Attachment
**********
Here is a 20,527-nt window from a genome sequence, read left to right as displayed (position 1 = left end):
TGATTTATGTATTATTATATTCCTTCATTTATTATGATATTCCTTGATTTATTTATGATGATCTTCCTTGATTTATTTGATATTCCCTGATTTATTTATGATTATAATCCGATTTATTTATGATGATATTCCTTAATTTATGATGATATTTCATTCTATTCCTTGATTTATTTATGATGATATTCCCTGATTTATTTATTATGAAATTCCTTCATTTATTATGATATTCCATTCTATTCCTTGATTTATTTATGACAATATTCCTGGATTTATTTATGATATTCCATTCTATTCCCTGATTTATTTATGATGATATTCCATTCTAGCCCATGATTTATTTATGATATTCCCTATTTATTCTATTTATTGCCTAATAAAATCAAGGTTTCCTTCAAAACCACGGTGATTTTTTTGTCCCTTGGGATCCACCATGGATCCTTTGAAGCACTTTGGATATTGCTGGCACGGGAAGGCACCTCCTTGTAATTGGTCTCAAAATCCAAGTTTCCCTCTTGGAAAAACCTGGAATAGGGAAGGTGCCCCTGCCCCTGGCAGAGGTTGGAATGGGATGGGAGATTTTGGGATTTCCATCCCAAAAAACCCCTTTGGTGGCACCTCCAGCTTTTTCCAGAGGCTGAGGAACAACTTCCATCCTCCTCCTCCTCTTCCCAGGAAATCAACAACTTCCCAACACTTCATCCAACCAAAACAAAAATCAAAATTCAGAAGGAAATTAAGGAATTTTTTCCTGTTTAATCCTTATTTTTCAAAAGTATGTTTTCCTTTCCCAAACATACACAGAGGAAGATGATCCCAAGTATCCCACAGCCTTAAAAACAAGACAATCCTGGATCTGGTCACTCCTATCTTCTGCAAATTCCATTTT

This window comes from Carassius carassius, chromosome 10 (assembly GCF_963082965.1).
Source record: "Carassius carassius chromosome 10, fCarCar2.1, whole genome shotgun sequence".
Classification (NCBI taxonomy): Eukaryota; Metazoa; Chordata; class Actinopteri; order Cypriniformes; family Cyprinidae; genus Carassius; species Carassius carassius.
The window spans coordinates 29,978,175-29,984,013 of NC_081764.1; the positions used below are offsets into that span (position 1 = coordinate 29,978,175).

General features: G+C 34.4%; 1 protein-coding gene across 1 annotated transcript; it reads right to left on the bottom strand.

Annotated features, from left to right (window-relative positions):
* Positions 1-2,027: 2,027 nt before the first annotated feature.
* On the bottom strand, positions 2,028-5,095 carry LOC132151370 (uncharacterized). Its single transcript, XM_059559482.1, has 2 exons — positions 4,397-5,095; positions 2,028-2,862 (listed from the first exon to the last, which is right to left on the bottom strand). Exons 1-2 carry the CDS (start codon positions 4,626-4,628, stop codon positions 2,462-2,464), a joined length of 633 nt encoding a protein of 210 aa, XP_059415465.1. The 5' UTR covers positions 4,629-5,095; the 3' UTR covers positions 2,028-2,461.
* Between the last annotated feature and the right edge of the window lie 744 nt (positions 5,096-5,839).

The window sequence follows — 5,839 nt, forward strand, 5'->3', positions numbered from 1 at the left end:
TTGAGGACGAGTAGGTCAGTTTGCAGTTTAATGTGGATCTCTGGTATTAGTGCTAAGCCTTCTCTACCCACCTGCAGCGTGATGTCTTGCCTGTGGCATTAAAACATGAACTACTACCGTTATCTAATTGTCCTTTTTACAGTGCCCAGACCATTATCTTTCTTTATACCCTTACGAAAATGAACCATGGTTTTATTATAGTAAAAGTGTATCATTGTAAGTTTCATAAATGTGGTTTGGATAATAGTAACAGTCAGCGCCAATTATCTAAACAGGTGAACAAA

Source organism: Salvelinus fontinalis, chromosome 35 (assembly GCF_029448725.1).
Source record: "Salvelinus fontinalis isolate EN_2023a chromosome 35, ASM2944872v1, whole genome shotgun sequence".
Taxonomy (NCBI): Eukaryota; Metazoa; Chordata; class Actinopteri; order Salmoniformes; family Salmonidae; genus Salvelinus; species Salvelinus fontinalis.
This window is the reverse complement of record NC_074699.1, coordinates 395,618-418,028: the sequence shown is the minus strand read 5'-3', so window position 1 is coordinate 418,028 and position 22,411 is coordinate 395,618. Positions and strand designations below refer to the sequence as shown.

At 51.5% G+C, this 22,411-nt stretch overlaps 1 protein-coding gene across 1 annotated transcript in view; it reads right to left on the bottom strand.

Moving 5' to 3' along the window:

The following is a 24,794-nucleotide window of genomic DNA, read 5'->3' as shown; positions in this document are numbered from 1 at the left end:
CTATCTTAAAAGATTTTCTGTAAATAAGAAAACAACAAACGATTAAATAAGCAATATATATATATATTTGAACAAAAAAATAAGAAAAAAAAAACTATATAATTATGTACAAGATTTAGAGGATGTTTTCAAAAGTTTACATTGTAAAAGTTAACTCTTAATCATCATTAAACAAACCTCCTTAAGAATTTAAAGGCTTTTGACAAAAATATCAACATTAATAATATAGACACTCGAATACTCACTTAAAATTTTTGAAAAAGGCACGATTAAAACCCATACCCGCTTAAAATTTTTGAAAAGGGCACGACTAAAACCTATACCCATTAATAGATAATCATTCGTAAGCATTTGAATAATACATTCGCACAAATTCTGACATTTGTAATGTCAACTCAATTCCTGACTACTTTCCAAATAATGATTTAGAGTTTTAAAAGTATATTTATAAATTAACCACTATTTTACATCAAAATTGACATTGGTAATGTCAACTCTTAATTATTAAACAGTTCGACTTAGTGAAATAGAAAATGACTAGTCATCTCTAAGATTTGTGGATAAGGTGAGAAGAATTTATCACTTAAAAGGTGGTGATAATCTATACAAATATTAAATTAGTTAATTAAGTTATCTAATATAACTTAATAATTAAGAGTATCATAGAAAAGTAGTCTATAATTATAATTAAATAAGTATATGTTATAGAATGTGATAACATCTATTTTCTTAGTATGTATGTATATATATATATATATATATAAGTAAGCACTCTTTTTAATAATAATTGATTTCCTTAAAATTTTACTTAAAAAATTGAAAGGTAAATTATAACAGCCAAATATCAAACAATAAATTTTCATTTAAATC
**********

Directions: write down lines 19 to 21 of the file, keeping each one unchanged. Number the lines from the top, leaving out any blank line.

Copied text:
Moving 5' to 3' along the window:

The following is a 24,794-nucleotide window of genomic DNA, read 5'->3' as shown; positions in this document are numbered from 1 at the left end:
CTATCTTAAAAGATTTTCTGTAAATAAGAAAACAACAAACGATTAAATAAGCAATATATATATATATTTGAACAAAAAAATAAGAAAAAAAAAACTATATAATTATGTACAAGATTTAGAGGATGTTTTCAAAAGTTTACATTGTAAAAGTTAACTCTTAATCATCATTAAACAAACCTCCTTAAGAATTTAAAGGCTTTTGACAAAAATATCAACATTAATAATATAGACACTCGAATACTCACTTAAAATTTTTGAAAAAGGCACGATTAAAACCCATACCCGCTTAAAATTTTTGAAAAGGGCACGACTAAAACCTATACCCATTAATAGATAATCATTCGTAAGCATTTGAATAATACATTCGCACAAATTCTGACATTTGTAATGTCAACTCAATTCCTGACTACTTTCCAAATAATGATTTAGAGTTTTAAAAGTATATTTATAAATTAACCACTATTTTACATCAAAATTGACATTGGTAATGTCAACTCTTAATTATTAAACAGTTCGACTTAGTGAAATAGAAAATGACTAGTCATCTCTAAGATTTGTGGATAAGGTGAGAAGAATTTATCACTTAAAAGGTGGTGATAATCTATACAAATATTAAATTAGTTAATTAAGTTATCTAATATAACTTAATAATTAAGAGTATCATAGAAAAGTAGTCTATAATTATAATTAAATAAGTATATGTTATAGAATGTGATAACATCTATTTTCTTAGTATGTATGTATATATATATATATATATATAAGTAAGCACTCTTTTTAATAATAATTGATTTCCTTAAAATTTTACTTAAAAAATTGAAAGGTAAATTATAACAGCCAAATATCAAACAATAAATTTTCATTTAAATC